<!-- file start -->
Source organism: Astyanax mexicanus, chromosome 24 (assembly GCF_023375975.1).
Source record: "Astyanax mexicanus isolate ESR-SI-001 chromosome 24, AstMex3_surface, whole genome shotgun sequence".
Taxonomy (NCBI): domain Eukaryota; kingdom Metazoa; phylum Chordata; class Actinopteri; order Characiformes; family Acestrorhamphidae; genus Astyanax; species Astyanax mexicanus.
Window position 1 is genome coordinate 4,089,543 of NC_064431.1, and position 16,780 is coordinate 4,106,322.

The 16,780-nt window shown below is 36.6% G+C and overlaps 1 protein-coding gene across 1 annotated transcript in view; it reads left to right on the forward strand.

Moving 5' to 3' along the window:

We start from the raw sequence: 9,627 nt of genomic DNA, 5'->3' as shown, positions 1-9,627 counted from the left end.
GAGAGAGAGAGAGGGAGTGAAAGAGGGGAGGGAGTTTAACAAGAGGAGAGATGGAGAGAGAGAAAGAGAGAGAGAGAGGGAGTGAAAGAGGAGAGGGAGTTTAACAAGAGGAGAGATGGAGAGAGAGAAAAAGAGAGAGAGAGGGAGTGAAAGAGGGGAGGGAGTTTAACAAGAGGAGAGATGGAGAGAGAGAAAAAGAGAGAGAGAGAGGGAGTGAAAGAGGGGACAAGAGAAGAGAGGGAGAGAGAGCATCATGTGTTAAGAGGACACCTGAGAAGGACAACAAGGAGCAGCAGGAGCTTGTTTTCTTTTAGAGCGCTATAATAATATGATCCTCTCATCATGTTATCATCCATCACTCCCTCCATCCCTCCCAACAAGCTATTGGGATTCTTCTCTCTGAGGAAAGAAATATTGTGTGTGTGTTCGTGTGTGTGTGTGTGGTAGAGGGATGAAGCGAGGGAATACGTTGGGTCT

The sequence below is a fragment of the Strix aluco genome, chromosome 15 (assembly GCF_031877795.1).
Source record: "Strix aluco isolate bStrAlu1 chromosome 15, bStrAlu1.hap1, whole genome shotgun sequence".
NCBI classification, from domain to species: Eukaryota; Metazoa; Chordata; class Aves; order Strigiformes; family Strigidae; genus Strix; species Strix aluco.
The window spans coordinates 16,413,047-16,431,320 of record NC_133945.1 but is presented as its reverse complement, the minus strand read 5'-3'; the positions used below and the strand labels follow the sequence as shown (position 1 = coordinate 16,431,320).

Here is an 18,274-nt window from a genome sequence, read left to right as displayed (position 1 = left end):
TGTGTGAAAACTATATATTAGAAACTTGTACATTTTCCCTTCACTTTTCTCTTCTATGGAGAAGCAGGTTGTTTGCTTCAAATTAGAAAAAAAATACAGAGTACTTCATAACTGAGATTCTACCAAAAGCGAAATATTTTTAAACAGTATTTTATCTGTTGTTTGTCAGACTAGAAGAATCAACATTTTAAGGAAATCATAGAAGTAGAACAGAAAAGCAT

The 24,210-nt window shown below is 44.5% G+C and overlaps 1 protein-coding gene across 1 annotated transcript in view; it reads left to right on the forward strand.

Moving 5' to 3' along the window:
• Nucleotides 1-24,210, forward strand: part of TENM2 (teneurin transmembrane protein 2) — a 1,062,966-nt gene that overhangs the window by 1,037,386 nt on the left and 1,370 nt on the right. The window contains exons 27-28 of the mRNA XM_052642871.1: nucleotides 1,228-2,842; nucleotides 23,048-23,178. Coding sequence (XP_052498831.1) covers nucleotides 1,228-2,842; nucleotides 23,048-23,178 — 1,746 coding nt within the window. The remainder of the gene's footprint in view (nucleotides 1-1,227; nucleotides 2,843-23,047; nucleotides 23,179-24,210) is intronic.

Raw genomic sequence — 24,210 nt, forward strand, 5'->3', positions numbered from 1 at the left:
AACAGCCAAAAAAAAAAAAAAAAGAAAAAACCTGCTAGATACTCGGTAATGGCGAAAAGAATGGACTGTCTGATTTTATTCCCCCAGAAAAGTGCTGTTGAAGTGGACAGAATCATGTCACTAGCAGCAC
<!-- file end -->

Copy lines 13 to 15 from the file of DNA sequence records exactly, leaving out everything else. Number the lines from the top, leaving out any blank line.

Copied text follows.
Here is an 18,274-nt window from a genome sequence, read left to right as displayed (position 1 = left end):
TGTGTGAAAACTATATATTAGAAACTTGTACATTTTCCCTTCACTTTTCTCTTCTATGGAGAAGCAGGTTGTTTGCTTCAAATTAGAAAAAAAATACAGAGTACTTCATAACTGAGATTCTACCAAAAGCGAAATATTTTTAAACAGTATTTTATCTGTTGTTTGTCAGACTAGAAGAATCAACATTTTAAGGAAATCATAGAAGTAGAACAGAAAAGCAT

The 24,210-nt window shown below is 44.5% G+C and overlaps 1 protein-coding gene across 1 annotated transcript in view; it reads left to right on the forward strand.